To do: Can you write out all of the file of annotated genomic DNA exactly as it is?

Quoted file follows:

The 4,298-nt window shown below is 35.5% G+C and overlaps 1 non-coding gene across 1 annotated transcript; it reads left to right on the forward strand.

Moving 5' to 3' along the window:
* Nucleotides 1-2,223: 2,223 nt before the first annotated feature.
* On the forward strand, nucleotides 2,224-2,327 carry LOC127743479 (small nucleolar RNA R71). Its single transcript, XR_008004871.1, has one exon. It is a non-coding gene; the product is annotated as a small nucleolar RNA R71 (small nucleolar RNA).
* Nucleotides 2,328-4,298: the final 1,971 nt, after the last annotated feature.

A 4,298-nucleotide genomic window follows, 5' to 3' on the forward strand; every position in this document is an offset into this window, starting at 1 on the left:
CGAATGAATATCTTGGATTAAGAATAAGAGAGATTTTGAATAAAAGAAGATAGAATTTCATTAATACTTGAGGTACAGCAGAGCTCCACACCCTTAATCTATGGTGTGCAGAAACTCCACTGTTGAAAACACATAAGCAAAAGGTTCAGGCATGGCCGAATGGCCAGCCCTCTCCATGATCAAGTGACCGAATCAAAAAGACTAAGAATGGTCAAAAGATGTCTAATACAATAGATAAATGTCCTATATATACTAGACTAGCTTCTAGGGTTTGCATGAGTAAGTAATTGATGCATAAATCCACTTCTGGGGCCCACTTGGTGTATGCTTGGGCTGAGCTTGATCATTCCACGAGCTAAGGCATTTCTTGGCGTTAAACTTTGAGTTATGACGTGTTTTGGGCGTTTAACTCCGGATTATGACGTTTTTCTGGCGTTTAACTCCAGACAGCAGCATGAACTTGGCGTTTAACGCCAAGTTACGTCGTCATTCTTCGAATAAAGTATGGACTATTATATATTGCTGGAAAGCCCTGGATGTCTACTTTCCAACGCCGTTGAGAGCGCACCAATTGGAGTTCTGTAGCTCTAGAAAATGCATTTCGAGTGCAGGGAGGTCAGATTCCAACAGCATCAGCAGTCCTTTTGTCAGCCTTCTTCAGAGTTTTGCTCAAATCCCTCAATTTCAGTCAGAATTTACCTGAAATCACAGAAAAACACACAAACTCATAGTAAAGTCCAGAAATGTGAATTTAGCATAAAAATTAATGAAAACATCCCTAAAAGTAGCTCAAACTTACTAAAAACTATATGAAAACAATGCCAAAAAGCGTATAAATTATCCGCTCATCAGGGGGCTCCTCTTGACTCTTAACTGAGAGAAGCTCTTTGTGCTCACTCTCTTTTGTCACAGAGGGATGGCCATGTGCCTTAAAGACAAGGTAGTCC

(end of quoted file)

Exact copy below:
The 4,298-nt window shown below is 35.5% G+C and overlaps 1 non-coding gene across 1 annotated transcript; it reads left to right on the forward strand.

Moving 5' to 3' along the window:
* Nucleotides 1-2,223: 2,223 nt before the first annotated feature.
* On the forward strand, nucleotides 2,224-2,327 carry LOC127743479 (small nucleolar RNA R71). Its single transcript, XR_008004871.1, has one exon. It is a non-coding gene; the product is annotated as a small nucleolar RNA R71 (small nucleolar RNA).
* Nucleotides 2,328-4,298: the final 1,971 nt, after the last annotated feature.

A 4,298-nucleotide genomic window follows, 5' to 3' on the forward strand; every position in this document is an offset into this window, starting at 1 on the left:
CGAATGAATATCTTGGATTAAGAATAAGAGAGATTTTGAATAAAAGAAGATAGAATTTCATTAATACTTGAGGTACAGCAGAGCTCCACACCCTTAATCTATGGTGTGCAGAAACTCCACTGTTGAAAACACATAAGCAAAAGGTTCAGGCATGGCCGAATGGCCAGCCCTCTCCATGATCAAGTGACCGAATCAAAAAGACTAAGAATGGTCAAAAGATGTCTAATACAATAGATAAATGTCCTATATATACTAGACTAGCTTCTAGGGTTTGCATGAGTAAGTAATTGATGCATAAATCCACTTCTGGGGCCCACTTGGTGTATGCTTGGGCTGAGCTTGATCATTCCACGAGCTAAGGCATTTCTTGGCGTTAAACTTTGAGTTATGACGTGTTTTGGGCGTTTAACTCCGGATTATGACGTTTTTCTGGCGTTTAACTCCAGACAGCAGCATGAACTTGGCGTTTAACGCCAAGTTACGTCGTCATTCTTCGAATAAAGTATGGACTATTATATATTGCTGGAAAGCCCTGGATGTCTACTTTCCAACGCCGTTGAGAGCGCACCAATTGGAGTTCTGTAGCTCTAGAAAATGCATTTCGAGTGCAGGGAGGTCAGATTCCAACAGCATCAGCAGTCCTTTTGTCAGCCTTCTTCAGAGTTTTGCTCAAATCCCTCAATTTCAGTCAGAATTTACCTGAAATCACAGAAAAACACACAAACTCATAGTAAAGTCCAGAAATGTGAATTTAGCATAAAAATTAATGAAAACATCCCTAAAAGTAGCTCAAACTTACTAAAAACTATATGAAAACAATGCCAAAAAGCGTATAAATTATCCGCTCATCAGGGGGCTCCTCTTGACTCTTAACTGAGAGAAGCTCTTTGTGCTCACTCTCTTTTGTCACAGAGGGATGGCCATGTGCCTTAAAGACAAGGTAGTCC